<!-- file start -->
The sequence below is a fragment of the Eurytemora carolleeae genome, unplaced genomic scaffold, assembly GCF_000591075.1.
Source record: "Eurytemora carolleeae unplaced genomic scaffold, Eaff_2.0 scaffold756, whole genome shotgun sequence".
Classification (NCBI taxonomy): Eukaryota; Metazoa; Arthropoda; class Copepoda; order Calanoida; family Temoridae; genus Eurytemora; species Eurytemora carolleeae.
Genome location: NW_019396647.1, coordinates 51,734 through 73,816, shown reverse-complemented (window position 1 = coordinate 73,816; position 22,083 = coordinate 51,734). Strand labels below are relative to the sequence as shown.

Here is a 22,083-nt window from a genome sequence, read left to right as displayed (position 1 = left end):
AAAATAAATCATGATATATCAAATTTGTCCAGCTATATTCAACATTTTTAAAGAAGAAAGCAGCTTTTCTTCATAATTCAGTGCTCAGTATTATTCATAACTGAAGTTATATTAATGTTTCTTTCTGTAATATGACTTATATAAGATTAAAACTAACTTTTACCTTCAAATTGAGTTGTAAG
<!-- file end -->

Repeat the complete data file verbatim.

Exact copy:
The sequence below is a fragment of the Eurytemora carolleeae genome, unplaced genomic scaffold, assembly GCF_000591075.1.
Source record: "Eurytemora carolleeae unplaced genomic scaffold, Eaff_2.0 scaffold756, whole genome shotgun sequence".
Classification (NCBI taxonomy): Eukaryota; Metazoa; Arthropoda; class Copepoda; order Calanoida; family Temoridae; genus Eurytemora; species Eurytemora carolleeae.
Genome location: NW_019396647.1, coordinates 51,734 through 73,816, shown reverse-complemented (window position 1 = coordinate 73,816; position 22,083 = coordinate 51,734). Strand labels below are relative to the sequence as shown.

Here is a 22,083-nt window from a genome sequence, read left to right as displayed (position 1 = left end):
AAAATAAATCATGATATATCAAATTTGTCCAGCTATATTCAACATTTTTAAAGAAGAAAGCAGCTTTTCTTCATAATTCAGTGCTCAGTATTATTCATAACTGAAGTTATATTAATGTTTCTTTCTGTAATATGACTTATATAAGATTAAAACTAACTTTTACCTTCAAATTGAGTTGTAAG